59. Bioinformatic analysis may assist in the assessment process by predicting, on a purely theoretical basis, the toxic or allergenic potential of a protein based on similarity to known toxins and allergens. The results of such analyses are not definitive and are used to identify those proteins requiring more rigorous testing (Goodman et al. 2008). The applicant compared the predicted amino acid sequences of the proteins encoded by each of the genes introduced for enhanced nutrition to a database of known allergens, the Food Allergy Research and Resource Program allergen protein database AllergenOnline. According to this website, the most predictive search is the overall FASTA alignment, with identity matches greater than 50% indicating possible cross-reactivity. An additional precautionary search uses a sliding window of 80 amino acids, looking for identities greater than 35%, which is a threshold often used to highlight an allergenicity concern (Fiers et al. 2004). None of the proteins to be expressed in GM banana has any sequence/structure homology to any allergen catalogued at the AllergenOnline database.

60. A comprehensive search of the scientific literature yielded no further information to suggest that the encoded proteins are toxic or allergenic to people, or toxic to other organisms.

5.6 Toxicity of end products associated with the introduced genes for nutrient enhancement

61. Pro-vitamin A carotenoids (such as β–carotene) and iron occur naturally in the environment by virtue of their widespread presence in plant and/or animal material. In addition, carotene forms of vitamin A and iron are permitted food additives in Australia (FSANZ 2007). On this basis, people and other organisms have a long history of exposure to these end products. While soluble iron salts present in soils can be toxic to plants, there is no indication that the forms and levels of iron found naturally in plant or animal material are toxic (Table 4).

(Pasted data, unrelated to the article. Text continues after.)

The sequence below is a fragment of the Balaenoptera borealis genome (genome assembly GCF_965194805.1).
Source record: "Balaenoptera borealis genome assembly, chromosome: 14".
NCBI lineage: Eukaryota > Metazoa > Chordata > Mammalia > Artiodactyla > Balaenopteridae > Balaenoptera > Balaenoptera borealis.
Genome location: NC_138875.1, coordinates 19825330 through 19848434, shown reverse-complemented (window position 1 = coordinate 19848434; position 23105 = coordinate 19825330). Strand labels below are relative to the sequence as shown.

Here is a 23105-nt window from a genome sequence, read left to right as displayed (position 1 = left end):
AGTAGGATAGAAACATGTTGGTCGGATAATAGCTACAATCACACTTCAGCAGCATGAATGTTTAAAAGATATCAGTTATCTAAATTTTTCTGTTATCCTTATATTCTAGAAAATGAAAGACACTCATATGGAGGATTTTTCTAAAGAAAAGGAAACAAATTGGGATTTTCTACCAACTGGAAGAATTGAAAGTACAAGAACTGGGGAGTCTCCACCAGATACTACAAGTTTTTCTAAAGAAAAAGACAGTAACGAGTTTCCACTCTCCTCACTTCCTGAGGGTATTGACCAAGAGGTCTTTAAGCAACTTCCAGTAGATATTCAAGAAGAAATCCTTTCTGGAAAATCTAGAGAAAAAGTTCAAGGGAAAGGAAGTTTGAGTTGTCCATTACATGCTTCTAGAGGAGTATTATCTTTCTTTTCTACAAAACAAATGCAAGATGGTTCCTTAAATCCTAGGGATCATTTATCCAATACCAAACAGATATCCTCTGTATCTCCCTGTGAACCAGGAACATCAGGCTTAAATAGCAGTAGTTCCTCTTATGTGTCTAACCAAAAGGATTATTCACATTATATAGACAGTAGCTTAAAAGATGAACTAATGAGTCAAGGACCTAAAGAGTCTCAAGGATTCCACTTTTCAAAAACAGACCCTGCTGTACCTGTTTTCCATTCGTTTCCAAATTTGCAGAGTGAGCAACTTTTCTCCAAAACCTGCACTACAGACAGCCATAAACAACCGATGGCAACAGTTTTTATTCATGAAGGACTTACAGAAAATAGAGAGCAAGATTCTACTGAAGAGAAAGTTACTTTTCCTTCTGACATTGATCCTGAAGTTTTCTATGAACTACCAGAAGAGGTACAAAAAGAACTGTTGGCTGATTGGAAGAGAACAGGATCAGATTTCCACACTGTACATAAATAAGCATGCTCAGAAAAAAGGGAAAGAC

62. The mammalian toxicity of β–carotene and iron has been independently assessed by regulatory agencies or health advisory bodies in Australia and overseas for the purposes of determining safe levels of intake via food or supplements. Assessments of these compounds has been conducted by the National Health & Medical Research Council (NH&MRC 2006), the UK’s Expert Group on Vitamins and Minerals (Expert Group on Vitamins and Minerals 2003), the European Commission (EC 2000) and the Joint Food and Agricultural Organisation of the United Nations/World Health Organisation (FAO/WHO) Expert Committee on Food Additives (JECFA 1974; JECFA 1975; JECFA 1983; JECFA 1993). These assessments have examined both animal and human data.

63. Excess intake of preformed vitamin A (retinol) can cause hypervitaminosis A leading to birth defects, liver abnormalities, reduced mineral density in bones and central nervous system disorders. The upper intake levels (UL) for retinol is 600 µg/day for infants up to 3000 µg/day for lactating adults (NH&MRC 2006). However, the conversion of β-carotene to retinol in the body is tightly regulated by vitamin A status and there is not enough data to establish an UL for β-carotene (NH&MRC 2006).

64. Although β-carotenes can function as anti-oxidants, and epidemiological studies associated high β-carotene uptake with reduced risk of many chronic diseases, excess intake of β-carotene (20 mg/day) can cause some harm to smokers or people exposed to asbestos (Rao & Rao 2007; Gallicchio et al. 2008; Goralczyk 2009; Druesne-Pecollo et al. 2010).